Ed Miliband was sympathetic, noting he was keen to get to the bottom of what the blockers are, so we can get things moving.

It was also highlighted that both refineries were having difficulties finding skilled people and contractors to work on the shutdowns and they needed to bring people in from abroad which is now very difficult after Brexit.

Emma Toulson from Orsted told the meeting:

“We have invested £14-billion in infrastructure and created the largest offshore wind hub in the world and it’s based in Grimsby. Hornsea 3 and 4 will cost another £14-billion which then becomes £30-billion investment potential, but we need access to the grid and planning permissions if we are to reach our ambition of 50GW by 2030 – it’s not too far away now!

“We all need to work together to decarbonise the Humber.”

Jason Speedy, from Groupe Atlantic, raised the issue of transitioning to heat pumps and other domestic fuel sources. There will be no natural gas boilers sold from 2025 which is leading to great uncertainty for the industry. They are trying to incentivise the boiler manufacturers to produce heat pumps instead of gas boilers, but consumer take-up is still very low because of the cost.”

That prompted a discussion about skills shortages – a lack of engineers to install heat pumps, hydrogen heating systems and new technology, with the current ageing fitters preferring to stay with the gas boilers they know rather than retrain. Social housing is also challenging – solar panels are being retro-fitted but there are no funds to install battery storage units to store the solar energy for use when it’s needed in the evenings. There were also issues with fitting electric vehicle charging points because of the cost of installing a suitable power supply.

Ed noted how there was a need for a strategy that recognises the requirement of a wide mix of energy sources.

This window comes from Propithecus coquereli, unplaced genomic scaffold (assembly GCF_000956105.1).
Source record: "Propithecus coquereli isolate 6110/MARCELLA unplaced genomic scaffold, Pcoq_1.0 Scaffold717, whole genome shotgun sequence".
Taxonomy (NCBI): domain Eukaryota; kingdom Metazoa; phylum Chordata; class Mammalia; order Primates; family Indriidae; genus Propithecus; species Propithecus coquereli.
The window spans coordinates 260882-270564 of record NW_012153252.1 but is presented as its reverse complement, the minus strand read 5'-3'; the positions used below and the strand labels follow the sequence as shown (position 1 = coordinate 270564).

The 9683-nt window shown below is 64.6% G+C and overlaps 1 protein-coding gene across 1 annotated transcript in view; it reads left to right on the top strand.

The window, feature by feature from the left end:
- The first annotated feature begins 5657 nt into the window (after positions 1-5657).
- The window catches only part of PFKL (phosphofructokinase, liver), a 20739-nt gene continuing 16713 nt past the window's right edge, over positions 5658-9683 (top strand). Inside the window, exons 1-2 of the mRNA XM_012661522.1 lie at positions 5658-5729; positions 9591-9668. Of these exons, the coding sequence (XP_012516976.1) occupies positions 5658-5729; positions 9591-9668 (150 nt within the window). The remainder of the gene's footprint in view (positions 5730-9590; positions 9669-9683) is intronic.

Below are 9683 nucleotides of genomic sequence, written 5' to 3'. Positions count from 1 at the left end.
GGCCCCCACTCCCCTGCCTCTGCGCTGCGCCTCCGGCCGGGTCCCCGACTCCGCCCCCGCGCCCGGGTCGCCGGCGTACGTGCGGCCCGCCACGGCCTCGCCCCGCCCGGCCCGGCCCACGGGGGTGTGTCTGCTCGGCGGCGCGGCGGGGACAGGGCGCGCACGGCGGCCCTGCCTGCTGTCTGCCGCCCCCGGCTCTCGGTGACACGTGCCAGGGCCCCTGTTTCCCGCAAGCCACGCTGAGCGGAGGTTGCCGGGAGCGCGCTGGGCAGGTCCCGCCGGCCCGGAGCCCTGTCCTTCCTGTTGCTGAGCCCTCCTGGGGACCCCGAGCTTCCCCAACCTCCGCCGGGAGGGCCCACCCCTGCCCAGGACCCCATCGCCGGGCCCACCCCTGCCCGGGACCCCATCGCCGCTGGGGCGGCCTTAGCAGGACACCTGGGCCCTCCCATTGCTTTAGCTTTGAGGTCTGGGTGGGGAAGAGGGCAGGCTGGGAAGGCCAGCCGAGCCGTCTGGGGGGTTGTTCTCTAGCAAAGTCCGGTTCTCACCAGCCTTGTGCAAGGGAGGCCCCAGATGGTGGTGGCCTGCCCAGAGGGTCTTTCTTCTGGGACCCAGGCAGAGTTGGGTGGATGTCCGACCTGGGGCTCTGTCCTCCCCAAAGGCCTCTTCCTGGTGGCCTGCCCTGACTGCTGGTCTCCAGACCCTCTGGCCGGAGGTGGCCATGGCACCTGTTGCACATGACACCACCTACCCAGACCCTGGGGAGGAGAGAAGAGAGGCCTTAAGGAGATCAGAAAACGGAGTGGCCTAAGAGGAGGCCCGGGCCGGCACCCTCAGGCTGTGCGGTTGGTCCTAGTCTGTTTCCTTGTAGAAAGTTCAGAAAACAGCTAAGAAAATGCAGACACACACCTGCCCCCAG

The closure of Doncaster Airport and its affect on Humberside Airport was raised by Deborah Zost, who also highlighted issues on skills gaps and their affect on the ability to scale up operations.

Ed seized on the skills issues and told the meeting it needs someone to look at all this in the round. “This isn’t about Party politics,” he said.

“The decisions that are needed are in the national interest and I want to push the current Government to make these decisions”.

Offering the vote of thanks, former Scunthorpe MP Sir Nic Dakin thanked Ed for coming to the Humber to meet our business leaders. “The Humber is up for the challenge and we need to make it happen – together we can!”

Ed thanked everyone for their insights into the issues they face and said he wants to continue these conversations, promising: “I’ll be back – this has been a really useful discussion.”

MAIN PICTURE CAPTION: Ed Miliband (second right) in discussions before the meeting with (from left) former Labour MP John Grogan, Chamber President Mike Whitehead, Chamber Chief Executive Dr Ian Kelly and Chamber Vice President and Chair of the Shipping, Transport and Renewables Committee Albert Weatherill (right).